So it means both the prices work in unison unless there's severe winter. So the SEVERE WINTER must introduce some irregularity. Right?

E states the irregularity.
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gauravkaushik8591 wrote:
PREMISE: Despite the approach of winter, oil prices to industrial customers are exceptionally low this year and likely to remain so.

CONCLUSION: Therefore, unless the winter is especially severe, the price of natural gas to industrial customers is also likely to remain low.


From what I understand, it means - Oil prices are low, therefore the natural gas prices are low. (unless there's severe winter)

So it means both the prices work in unison unless there's severe winter. So the SEVERE WINTER must introduce some irregularity. Right?

E states the irregularity.


Oil prices to industrial customers are low this year and likely to remain so.

Conclusion: If winter is not severe, natural gas price will also remain low.

So we are concluding that since oil prices are low, natural gas prices will remain low too. How can we strengthen the conclusion? In some way, we need to establish that gas prices will stay low if winters are not overly severe.

(B) The industrial users who consume most natural gas can quickly and cheaply switch to using oil instead.
This tells us that if gas prices go up, users will switch to the cheaper oil. If this happens, gas prices will go down again. Hence, if oil prices stay low, gas prices will stay low too.
This helps strengthen our conclusion.

(E) Oil distribution is more likely to be affected by severe winter weather than is the distribution of natural gas.
This doesn't explain the relation between oil and gas prices and hence doesn't strengthen our conclusion.
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Last edited by VeritasPrepKarishma on 15 May 2016, 21:15, edited 1 time in total.
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Re: Despite the approach of winter oil prices to industrial [#permalink]

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New post 24 Jul 2015, 21:50
Hello from the GMAT Club VerbalBot!

Thanks to another GMAT Club member, I have just discovered this valuable topic, yet it had no discussion for over a year. I am now bumping it up - doing my job. I think you may find it valuable (esp those replies with Kudos).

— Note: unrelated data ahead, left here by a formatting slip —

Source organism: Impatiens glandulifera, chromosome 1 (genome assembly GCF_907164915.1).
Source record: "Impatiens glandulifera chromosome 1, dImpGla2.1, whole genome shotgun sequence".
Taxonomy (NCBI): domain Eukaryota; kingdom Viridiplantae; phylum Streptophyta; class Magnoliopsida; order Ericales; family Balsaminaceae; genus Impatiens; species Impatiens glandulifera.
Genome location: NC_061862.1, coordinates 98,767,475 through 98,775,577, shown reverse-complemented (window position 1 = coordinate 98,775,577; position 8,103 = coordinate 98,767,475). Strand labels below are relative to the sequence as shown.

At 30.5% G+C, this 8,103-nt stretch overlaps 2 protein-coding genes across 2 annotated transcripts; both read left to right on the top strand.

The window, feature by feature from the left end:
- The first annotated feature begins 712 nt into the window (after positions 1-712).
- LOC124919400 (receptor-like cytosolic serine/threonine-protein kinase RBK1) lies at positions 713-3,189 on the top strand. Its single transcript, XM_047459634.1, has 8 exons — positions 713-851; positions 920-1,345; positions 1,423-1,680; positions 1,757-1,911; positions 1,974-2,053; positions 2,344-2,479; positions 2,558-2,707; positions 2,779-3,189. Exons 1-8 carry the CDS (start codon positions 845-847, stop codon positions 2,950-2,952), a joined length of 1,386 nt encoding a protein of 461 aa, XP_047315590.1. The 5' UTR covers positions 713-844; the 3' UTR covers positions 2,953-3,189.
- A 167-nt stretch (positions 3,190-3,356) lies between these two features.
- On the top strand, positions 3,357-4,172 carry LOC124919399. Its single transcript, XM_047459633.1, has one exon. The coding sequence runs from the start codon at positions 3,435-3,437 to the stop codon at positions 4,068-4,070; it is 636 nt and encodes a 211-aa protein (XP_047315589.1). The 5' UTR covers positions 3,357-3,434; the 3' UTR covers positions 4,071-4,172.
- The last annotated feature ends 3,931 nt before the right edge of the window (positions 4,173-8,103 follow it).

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Re: Despite the approach of winter oil prices to industrial [#permalink]

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New post 25 Jul 2015, 04:12
Answer is B. Easy pickings! 8-)
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Re: Despite the approach of winter oil prices to industrial [#permalink]

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New post 15 May 2016, 06:01
VeritasPrepKarishma wrote:
gauravkaushik8591 wrote:
PREMISE: Despite the approach of winter, oil prices to industrial customers are exceptionally low this year and likely to remain so.

CONCLUSION: Therefore, unless the winter is especially severe, the price of natural gas to industrial customers is also likely to remain low.


From what I understand, it means - Oil prices are low, therefore the natural gas prices are low. (unless there's severe winter)

So it means both the prices work in unison unless there's severe winter. So the SEVERE WINTER must introduce some irregularity. Right?

E states the irregularity.


Oil prices to industrial customers are low this year and likely to remain so.

Conclusion: If winter is not severe, natural gas price will also remain low.

So we are concluding that since oil prices are low, natural gas prices will remain low too. How can we strengthen the conclusion? In some way, we need to establish that gas prices will stay low if winters are not overly severe.

(B) The industrial users who consume most natural gas can quickly and cheaply switch to using oil instead.
This tells us that if gas prices go up, users will switch to the cheaper oil. If this happens, oil prices will go down again. Hence, if oil prices stay low, gas prices will stay low too.
This helps strengthen our conclusion.

(E) Oil distribution is more likely to be affected by severe winter weather than is the distribution of natural gas.
This doesn't explain the relation between oil and gas prices and hence doesn't strengthen our conclusion.


I think you mean gas prices will go down again as a result of users shifting to oil
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Re: Despite the approach of winter oil prices to industrial [#permalink]

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New post 15 May 2016, 21:14
Expert's post
tsatomic wrote:
VeritasPrepKarishma wrote:
gauravkaushik8591 wrote:
PREMISE: Despite the approach of winter, oil prices to industrial customers are exceptionally low this year and likely to remain so.

CONCLUSION: Therefore, unless the winter is especially severe, the price of natural gas to industrial customers is also likely to remain low.


From what I understand, it means - Oil prices are low, therefore the natural gas prices are low. (unless there's severe winter)

So it means both the prices work in unison unless there's severe winter. So the SEVERE WINTER must introduce some irregularity. Right?

E states the irregularity.


Oil prices to industrial customers are low this year and likely to remain so.

Conclusion: If winter is not severe, natural gas price will also remain low.


So we are concluding that since oil prices are low, natural gas prices will remain low too. How can we strengthen the conclusion? In some way, we need to establish that gas prices will stay low if winters are not overly severe.

(B) The industrial users who consume most natural gas can quickly and cheaply switch to using oil instead.
This tells us that if gas prices go up, users will switch to the cheaper oil. If this happens, oil prices will go down again. Hence, if oil prices stay low, gas prices will stay low too.
This helps strengthen our conclusion.